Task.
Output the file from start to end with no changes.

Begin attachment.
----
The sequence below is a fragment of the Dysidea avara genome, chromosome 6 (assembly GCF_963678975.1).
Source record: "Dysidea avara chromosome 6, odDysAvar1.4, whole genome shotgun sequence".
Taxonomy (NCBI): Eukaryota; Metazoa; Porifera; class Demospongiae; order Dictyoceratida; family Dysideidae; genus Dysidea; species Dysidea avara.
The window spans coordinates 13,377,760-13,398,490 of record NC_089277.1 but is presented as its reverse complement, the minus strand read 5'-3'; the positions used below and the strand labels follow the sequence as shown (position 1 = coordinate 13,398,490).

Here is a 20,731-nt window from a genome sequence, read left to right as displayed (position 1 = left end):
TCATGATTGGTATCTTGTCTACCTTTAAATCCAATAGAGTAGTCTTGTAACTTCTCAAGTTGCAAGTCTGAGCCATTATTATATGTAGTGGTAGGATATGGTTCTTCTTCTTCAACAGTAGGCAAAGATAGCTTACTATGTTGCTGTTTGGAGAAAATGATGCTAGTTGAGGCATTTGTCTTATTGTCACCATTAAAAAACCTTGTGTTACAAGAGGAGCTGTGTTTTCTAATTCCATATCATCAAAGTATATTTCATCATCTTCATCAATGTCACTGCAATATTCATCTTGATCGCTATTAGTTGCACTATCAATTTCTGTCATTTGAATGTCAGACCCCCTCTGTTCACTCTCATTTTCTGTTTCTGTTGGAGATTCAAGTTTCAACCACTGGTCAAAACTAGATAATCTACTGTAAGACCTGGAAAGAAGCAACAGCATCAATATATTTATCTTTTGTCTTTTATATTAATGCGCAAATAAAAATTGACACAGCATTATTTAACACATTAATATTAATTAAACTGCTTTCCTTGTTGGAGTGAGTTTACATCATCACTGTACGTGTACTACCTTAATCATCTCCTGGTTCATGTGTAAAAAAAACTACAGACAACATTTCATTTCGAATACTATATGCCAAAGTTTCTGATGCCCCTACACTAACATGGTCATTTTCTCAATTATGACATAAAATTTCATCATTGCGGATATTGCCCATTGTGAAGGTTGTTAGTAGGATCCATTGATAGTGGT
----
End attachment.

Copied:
The sequence below is a fragment of the Dysidea avara genome, chromosome 6 (assembly GCF_963678975.1).
Source record: "Dysidea avara chromosome 6, odDysAvar1.4, whole genome shotgun sequence".
Taxonomy (NCBI): Eukaryota; Metazoa; Porifera; class Demospongiae; order Dictyoceratida; family Dysideidae; genus Dysidea; species Dysidea avara.
The window spans coordinates 13,377,760-13,398,490 of record NC_089277.1 but is presented as its reverse complement, the minus strand read 5'-3'; the positions used below and the strand labels follow the sequence as shown (position 1 = coordinate 13,398,490).

Here is a 20,731-nt window from a genome sequence, read left to right as displayed (position 1 = left end):
TCATGATTGGTATCTTGTCTACCTTTAAATCCAATAGAGTAGTCTTGTAACTTCTCAAGTTGCAAGTCTGAGCCATTATTATATGTAGTGGTAGGATATGGTTCTTCTTCTTCAACAGTAGGCAAAGATAGCTTACTATGTTGCTGTTTGGAGAAAATGATGCTAGTTGAGGCATTTGTCTTATTGTCACCATTAAAAAACCTTGTGTTACAAGAGGAGCTGTGTTTTCTAATTCCATATCATCAAAGTATATTTCATCATCTTCATCAATGTCACTGCAATATTCATCTTGATCGCTATTAGTTGCACTATCAATTTCTGTCATTTGAATGTCAGACCCCCTCTGTTCACTCTCATTTTCTGTTTCTGTTGGAGATTCAAGTTTCAACCACTGGTCAAAACTAGATAATCTACTGTAAGACCTGGAAAGAAGCAACAGCATCAATATATTTATCTTTTGTCTTTTATATTAATGCGCAAATAAAAATTGACACAGCATTATTTAACACATTAATATTAATTAAACTGCTTTCCTTGTTGGAGTGAGTTTACATCATCACTGTACGTGTACTACCTTAATCATCTCCTGGTTCATGTGTAAAAAAAACTACAGACAACATTTCATTTCGAATACTATATGCCAAAGTTTCTGATGCCCCTACACTAACATGGTCATTTTCTCAATTATGACATAAAATTTCATCATTGCGGATATTGCCCATTGTGAAGGTTGTTAGTAGGATCCATTGATAGTGGT